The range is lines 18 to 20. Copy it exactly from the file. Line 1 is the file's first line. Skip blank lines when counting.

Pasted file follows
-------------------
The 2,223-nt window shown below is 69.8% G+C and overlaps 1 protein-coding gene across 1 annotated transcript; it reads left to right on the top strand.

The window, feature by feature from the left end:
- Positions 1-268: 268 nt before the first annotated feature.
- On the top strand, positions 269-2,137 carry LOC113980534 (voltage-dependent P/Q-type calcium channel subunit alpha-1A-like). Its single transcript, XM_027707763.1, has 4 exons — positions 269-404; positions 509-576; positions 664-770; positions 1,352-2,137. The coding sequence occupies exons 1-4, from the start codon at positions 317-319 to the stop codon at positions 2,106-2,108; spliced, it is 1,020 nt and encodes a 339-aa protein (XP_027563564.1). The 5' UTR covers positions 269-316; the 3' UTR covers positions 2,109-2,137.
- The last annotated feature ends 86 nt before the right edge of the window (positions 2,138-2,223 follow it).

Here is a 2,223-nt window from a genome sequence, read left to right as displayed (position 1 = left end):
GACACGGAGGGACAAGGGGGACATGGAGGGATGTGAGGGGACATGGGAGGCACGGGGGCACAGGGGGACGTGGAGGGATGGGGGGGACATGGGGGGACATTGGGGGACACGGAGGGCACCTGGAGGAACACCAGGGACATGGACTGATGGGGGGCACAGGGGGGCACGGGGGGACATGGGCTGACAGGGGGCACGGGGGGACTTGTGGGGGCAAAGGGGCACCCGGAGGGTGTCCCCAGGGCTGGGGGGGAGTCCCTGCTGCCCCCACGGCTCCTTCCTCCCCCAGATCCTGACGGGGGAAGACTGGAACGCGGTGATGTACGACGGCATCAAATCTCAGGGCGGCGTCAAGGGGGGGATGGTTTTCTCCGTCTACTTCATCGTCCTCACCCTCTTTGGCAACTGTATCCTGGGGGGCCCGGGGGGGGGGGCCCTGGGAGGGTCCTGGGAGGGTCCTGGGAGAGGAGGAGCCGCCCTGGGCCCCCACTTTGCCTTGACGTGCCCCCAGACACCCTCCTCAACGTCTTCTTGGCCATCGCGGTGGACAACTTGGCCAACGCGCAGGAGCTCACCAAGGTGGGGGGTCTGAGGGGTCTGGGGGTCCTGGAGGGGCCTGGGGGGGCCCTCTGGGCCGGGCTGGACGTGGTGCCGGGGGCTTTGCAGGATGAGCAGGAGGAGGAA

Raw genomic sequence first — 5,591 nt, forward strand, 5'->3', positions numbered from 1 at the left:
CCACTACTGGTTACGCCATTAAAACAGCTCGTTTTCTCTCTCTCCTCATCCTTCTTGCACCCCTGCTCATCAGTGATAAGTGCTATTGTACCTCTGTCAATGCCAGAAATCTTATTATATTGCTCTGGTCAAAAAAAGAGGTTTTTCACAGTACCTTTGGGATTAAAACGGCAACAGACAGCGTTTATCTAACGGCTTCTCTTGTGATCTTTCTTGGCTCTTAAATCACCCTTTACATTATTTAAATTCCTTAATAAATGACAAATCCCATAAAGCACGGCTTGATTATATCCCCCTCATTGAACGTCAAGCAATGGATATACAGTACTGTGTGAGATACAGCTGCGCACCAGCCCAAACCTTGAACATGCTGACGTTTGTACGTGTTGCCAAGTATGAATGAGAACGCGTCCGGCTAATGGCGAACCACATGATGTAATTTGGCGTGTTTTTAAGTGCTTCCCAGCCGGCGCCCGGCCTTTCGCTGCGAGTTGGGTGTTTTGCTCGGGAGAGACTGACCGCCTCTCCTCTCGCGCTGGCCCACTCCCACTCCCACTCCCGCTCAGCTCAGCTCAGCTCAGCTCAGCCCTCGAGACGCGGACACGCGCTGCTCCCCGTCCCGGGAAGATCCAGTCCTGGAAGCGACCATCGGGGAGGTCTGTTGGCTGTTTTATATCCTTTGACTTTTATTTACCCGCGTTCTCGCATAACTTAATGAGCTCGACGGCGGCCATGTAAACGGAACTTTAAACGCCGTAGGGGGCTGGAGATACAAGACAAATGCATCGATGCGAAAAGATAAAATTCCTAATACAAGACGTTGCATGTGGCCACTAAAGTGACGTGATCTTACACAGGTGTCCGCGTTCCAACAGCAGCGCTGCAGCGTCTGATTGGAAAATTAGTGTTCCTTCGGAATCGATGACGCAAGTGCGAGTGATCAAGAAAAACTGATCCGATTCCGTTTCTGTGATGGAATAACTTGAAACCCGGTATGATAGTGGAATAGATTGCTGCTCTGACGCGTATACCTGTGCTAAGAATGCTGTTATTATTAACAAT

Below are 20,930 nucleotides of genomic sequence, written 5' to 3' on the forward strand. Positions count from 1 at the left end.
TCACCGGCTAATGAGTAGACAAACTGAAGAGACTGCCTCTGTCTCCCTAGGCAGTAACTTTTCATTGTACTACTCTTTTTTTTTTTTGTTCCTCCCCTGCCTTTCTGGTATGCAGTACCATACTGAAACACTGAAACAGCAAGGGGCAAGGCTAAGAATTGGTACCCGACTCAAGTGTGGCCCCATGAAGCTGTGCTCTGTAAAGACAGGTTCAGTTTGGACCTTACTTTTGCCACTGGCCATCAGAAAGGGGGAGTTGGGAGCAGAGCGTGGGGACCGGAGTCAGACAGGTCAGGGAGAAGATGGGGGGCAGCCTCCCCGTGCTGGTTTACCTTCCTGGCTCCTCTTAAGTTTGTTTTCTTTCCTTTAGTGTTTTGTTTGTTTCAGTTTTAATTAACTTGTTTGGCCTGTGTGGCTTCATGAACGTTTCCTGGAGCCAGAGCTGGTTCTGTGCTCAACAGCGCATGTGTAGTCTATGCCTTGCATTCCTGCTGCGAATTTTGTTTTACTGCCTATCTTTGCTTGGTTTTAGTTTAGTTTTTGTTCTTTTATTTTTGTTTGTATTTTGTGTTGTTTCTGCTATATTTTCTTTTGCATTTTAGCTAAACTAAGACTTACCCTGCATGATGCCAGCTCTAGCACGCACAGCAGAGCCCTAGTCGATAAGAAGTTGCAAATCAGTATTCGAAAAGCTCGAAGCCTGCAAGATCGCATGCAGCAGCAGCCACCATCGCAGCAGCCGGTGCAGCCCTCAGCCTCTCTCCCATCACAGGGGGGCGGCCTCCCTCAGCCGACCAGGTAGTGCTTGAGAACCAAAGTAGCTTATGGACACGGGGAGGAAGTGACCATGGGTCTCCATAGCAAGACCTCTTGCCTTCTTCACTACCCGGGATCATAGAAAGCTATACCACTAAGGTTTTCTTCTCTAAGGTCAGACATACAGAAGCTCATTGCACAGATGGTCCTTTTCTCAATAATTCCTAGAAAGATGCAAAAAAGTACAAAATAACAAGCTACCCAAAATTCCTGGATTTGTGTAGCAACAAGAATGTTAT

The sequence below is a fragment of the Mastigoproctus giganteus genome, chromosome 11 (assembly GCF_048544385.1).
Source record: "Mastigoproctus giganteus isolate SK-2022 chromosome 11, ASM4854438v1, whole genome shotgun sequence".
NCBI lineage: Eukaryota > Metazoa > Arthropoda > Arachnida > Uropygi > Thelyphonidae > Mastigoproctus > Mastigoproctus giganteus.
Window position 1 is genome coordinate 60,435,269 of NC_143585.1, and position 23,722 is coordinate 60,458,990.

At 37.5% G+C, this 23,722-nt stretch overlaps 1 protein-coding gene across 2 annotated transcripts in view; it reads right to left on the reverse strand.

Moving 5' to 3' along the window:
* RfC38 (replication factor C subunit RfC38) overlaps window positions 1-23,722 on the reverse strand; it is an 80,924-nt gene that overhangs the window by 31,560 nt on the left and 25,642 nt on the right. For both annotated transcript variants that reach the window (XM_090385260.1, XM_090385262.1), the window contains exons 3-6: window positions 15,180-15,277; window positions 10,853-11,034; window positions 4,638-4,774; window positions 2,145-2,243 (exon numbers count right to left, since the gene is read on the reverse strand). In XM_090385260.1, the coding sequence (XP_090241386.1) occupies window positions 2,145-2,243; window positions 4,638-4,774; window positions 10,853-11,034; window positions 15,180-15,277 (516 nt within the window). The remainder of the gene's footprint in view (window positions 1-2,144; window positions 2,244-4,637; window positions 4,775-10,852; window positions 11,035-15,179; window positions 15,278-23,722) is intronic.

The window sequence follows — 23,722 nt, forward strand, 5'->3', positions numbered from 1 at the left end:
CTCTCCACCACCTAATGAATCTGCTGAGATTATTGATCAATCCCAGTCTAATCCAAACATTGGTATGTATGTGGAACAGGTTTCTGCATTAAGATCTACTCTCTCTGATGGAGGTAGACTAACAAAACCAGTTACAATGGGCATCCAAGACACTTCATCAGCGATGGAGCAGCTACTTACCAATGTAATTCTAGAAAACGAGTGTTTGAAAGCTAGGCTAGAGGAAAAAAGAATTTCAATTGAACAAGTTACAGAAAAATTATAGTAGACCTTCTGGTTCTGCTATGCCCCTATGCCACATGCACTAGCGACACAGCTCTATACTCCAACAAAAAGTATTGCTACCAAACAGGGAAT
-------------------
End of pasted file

* RfC38 (replication factor C subunit RfC38) overlaps window positions 1-23,722 on the reverse strand; it is an 80,924-nt gene that overhangs the window by 31,560 nt on the left and 25,642 nt on the right. For both annotated transcript variants that reach the window (XM_090385260.1, XM_090385262.1), the window contains exons 3-6: window positions 15,180-15,277; window positions 10,853-11,034; window positions 4,638-4,774; window positions 2,145-2,243 (exon numbers count right to left, since the gene is read on the reverse strand). In XM_090385260.1, the coding sequence (XP_090241386.1) occupies window positions 2,145-2,243; window positions 4,638-4,774; window positions 10,853-11,034; window positions 15,180-15,277 (516 nt within the window). The remainder of the gene's footprint in view (window positions 1-2,144; window positions 2,244-4,637; window positions 4,775-10,852; window positions 11,035-15,179; window positions 15,278-23,722) is intronic.

The window sequence follows — 23,722 nt, forward strand, 5'->3', positions numbered from 1 at the left end:
CTCTCCACCACCTAATGAATCTGCTGAGATTATTGATCAATCCCAGTCTAATCCAAACATTGGTATGTATGTGGAACAGGTTTCTGCATTAAGATCTACTCTCTCTGATGGAGGTAGACTAACAAAACCAGTTACAATGGGCATCCAAGACACTTCATCAGCGATGGAGCAGCTACTTACCAATGTAATTCTAGAAAACGAGTGTTTGAAAGCTAGGCTAGAGGAAAAAAGAATTTCAATTGAACAAGTTACAGAAAAATTATAGTAGACCTTCTGGTTCTGCTATGCCCCTATGCCACATGCACTAGCGACACAGCTCTATACTCCAACAAAAAGTATTGCTACCAAACAGGGAAT